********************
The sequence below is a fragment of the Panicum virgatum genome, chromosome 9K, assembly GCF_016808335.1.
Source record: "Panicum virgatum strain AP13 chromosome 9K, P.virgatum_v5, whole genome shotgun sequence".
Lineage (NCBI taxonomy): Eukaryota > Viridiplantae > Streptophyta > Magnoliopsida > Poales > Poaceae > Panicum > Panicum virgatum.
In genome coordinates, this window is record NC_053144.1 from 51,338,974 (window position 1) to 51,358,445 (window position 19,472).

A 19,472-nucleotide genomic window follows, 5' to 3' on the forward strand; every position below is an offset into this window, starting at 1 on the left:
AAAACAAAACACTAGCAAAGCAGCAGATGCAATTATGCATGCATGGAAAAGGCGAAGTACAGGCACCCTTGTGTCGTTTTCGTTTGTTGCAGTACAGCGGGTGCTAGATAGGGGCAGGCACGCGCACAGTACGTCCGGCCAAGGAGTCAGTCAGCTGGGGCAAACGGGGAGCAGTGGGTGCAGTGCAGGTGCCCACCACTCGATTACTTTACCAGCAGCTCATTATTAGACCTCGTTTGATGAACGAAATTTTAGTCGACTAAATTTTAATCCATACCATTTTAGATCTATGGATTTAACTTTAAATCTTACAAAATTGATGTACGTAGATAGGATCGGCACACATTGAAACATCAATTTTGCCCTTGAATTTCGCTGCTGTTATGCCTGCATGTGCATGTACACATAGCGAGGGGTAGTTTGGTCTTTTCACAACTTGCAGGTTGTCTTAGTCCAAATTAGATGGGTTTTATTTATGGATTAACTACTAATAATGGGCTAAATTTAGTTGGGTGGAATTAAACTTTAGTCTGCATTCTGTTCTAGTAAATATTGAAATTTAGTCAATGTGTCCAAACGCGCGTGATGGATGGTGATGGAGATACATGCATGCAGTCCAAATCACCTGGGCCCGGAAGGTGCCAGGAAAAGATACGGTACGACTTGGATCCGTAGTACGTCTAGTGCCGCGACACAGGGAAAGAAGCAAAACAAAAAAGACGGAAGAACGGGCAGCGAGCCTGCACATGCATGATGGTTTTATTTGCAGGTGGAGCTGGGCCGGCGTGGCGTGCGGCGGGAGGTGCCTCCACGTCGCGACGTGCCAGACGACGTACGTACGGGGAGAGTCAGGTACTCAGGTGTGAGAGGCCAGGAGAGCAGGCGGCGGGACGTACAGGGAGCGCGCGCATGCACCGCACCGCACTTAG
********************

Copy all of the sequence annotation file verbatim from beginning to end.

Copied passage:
The sequence below is a fragment of the Panicum virgatum genome, chromosome 9K, assembly GCF_016808335.1.
Source record: "Panicum virgatum strain AP13 chromosome 9K, P.virgatum_v5, whole genome shotgun sequence".
Lineage (NCBI taxonomy): Eukaryota > Viridiplantae > Streptophyta > Magnoliopsida > Poales > Poaceae > Panicum > Panicum virgatum.
In genome coordinates, this window is record NC_053144.1 from 51,338,974 (window position 1) to 51,358,445 (window position 19,472).

A 19,472-nucleotide genomic window follows, 5' to 3' on the forward strand; every position below is an offset into this window, starting at 1 on the left:
AAAACAAAACACTAGCAAAGCAGCAGATGCAATTATGCATGCATGGAAAAGGCGAAGTACAGGCACCCTTGTGTCGTTTTCGTTTGTTGCAGTACAGCGGGTGCTAGATAGGGGCAGGCACGCGCACAGTACGTCCGGCCAAGGAGTCAGTCAGCTGGGGCAAACGGGGAGCAGTGGGTGCAGTGCAGGTGCCCACCACTCGATTACTTTACCAGCAGCTCATTATTAGACCTCGTTTGATGAACGAAATTTTAGTCGACTAAATTTTAATCCATACCATTTTAGATCTATGGATTTAACTTTAAATCTTACAAAATTGATGTACGTAGATAGGATCGGCACACATTGAAACATCAATTTTGCCCTTGAATTTCGCTGCTGTTATGCCTGCATGTGCATGTACACATAGCGAGGGGTAGTTTGGTCTTTTCACAACTTGCAGGTTGTCTTAGTCCAAATTAGATGGGTTTTATTTATGGATTAACTACTAATAATGGGCTAAATTTAGTTGGGTGGAATTAAACTTTAGTCTGCATTCTGTTCTAGTAAATATTGAAATTTAGTCAATGTGTCCAAACGCGCGTGATGGATGGTGATGGAGATACATGCATGCAGTCCAAATCACCTGGGCCCGGAAGGTGCCAGGAAAAGATACGGTACGACTTGGATCCGTAGTACGTCTAGTGCCGCGACACAGGGAAAGAAGCAAAACAAAAAAGACGGAAGAACGGGCAGCGAGCCTGCACATGCATGATGGTTTTATTTGCAGGTGGAGCTGGGCCGGCGTGGCGTGCGGCGGGAGGTGCCTCCACGTCGCGACGTGCCAGACGACGTACGTACGGGGAGAGTCAGGTACTCAGGTGTGAGAGGCCAGGAGAGCAGGCGGCGGGACGTACAGGGAGCGCGCGCATGCACCGCACCGCACTTAG